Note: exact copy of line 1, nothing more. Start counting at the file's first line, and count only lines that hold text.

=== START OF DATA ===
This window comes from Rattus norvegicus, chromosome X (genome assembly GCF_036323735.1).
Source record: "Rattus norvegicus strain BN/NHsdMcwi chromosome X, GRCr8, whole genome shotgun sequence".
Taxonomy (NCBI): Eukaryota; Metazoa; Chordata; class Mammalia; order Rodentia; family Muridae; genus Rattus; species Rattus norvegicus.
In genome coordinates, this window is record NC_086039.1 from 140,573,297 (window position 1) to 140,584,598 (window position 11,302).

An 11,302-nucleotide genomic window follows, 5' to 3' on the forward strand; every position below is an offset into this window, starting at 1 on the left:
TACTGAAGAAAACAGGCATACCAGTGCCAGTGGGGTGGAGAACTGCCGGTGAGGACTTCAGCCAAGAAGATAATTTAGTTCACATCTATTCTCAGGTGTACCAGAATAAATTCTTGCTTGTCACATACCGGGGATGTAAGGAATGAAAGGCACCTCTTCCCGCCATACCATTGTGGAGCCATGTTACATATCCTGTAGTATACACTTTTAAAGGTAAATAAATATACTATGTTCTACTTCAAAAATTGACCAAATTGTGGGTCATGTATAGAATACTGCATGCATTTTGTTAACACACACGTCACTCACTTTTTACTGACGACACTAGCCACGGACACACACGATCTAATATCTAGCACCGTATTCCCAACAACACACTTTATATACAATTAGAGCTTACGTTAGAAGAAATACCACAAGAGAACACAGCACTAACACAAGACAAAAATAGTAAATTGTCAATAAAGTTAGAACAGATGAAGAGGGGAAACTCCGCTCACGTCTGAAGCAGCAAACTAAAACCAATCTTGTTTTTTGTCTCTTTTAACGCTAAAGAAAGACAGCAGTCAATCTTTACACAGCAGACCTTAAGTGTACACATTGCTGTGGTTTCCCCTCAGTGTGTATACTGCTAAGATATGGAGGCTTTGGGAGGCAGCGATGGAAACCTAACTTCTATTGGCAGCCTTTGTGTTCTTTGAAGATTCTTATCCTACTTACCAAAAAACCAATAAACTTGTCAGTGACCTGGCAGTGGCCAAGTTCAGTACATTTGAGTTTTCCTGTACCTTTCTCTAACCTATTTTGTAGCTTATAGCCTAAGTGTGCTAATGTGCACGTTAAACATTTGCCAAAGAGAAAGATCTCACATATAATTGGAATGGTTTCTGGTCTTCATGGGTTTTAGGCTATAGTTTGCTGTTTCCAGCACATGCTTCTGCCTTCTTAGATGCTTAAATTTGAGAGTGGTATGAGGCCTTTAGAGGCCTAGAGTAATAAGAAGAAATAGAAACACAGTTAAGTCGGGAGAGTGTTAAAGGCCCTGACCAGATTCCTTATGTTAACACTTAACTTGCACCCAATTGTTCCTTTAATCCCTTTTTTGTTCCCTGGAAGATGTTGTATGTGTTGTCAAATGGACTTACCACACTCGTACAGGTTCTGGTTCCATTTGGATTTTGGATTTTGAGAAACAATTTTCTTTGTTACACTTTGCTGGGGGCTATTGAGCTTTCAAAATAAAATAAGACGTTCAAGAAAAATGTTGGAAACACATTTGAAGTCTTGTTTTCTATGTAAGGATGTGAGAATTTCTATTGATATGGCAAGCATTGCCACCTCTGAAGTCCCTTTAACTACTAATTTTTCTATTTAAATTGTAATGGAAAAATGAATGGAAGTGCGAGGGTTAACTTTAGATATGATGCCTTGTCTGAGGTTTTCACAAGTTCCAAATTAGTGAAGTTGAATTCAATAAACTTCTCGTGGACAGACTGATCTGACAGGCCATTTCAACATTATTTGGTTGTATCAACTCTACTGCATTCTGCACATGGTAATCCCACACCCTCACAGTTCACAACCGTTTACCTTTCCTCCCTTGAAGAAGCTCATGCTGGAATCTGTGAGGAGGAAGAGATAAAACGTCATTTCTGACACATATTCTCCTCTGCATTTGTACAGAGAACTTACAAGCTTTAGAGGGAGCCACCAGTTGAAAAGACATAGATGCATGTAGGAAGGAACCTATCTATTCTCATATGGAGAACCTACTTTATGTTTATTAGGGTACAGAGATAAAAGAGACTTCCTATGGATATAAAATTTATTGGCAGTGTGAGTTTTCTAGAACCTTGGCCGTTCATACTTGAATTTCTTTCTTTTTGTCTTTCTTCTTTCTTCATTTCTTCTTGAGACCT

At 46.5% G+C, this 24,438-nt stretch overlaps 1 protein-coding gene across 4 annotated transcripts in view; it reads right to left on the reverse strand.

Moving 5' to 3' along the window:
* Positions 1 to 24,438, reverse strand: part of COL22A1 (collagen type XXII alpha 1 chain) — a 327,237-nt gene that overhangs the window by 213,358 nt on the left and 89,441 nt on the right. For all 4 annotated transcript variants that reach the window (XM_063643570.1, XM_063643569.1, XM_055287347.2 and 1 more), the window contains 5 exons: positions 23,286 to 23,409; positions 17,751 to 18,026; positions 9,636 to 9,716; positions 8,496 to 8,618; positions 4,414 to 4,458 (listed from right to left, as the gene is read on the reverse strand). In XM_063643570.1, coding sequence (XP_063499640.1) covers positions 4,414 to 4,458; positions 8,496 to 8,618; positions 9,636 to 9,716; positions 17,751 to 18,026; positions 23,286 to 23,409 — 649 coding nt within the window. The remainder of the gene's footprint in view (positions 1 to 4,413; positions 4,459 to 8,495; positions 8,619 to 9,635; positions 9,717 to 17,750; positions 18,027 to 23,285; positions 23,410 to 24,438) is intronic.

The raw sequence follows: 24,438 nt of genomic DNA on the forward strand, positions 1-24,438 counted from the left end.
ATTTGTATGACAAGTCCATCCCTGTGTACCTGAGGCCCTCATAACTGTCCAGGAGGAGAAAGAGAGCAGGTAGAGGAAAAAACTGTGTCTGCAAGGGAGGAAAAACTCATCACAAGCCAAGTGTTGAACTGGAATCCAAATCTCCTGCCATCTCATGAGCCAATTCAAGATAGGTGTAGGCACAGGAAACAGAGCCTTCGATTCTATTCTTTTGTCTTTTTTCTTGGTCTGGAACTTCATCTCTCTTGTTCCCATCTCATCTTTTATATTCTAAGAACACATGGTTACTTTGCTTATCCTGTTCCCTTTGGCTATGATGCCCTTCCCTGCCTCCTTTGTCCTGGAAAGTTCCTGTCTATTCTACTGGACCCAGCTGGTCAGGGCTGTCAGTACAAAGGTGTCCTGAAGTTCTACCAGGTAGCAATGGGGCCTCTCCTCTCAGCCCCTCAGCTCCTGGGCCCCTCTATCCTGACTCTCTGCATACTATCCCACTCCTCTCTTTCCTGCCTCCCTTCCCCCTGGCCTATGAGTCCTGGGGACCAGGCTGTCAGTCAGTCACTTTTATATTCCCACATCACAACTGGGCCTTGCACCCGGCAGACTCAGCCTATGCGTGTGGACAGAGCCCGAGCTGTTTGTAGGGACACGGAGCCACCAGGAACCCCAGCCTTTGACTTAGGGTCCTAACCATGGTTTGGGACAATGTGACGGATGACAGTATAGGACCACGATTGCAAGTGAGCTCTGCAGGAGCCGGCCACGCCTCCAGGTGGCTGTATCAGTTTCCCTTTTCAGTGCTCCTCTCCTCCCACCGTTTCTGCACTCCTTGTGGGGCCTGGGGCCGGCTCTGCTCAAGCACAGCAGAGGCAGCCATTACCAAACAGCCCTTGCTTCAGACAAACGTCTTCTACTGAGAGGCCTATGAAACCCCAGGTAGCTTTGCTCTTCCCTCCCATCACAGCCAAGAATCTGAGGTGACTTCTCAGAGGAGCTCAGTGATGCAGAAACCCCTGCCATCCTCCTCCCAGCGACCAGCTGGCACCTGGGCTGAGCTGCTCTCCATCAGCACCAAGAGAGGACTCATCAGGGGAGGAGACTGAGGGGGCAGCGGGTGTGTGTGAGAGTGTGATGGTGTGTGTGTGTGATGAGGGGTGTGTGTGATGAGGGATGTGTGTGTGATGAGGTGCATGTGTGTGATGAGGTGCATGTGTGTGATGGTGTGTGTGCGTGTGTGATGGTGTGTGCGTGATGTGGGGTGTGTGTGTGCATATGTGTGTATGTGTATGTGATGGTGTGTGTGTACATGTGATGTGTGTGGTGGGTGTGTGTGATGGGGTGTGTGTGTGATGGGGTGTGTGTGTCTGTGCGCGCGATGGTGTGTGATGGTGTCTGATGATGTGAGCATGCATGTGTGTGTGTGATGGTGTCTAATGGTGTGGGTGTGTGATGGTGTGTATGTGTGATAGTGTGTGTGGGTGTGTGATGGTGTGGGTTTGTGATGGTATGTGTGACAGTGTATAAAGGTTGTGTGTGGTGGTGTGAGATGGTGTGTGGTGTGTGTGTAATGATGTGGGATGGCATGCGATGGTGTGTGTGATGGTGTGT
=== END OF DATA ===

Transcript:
This window comes from Rattus norvegicus, chromosome X (genome assembly GCF_036323735.1).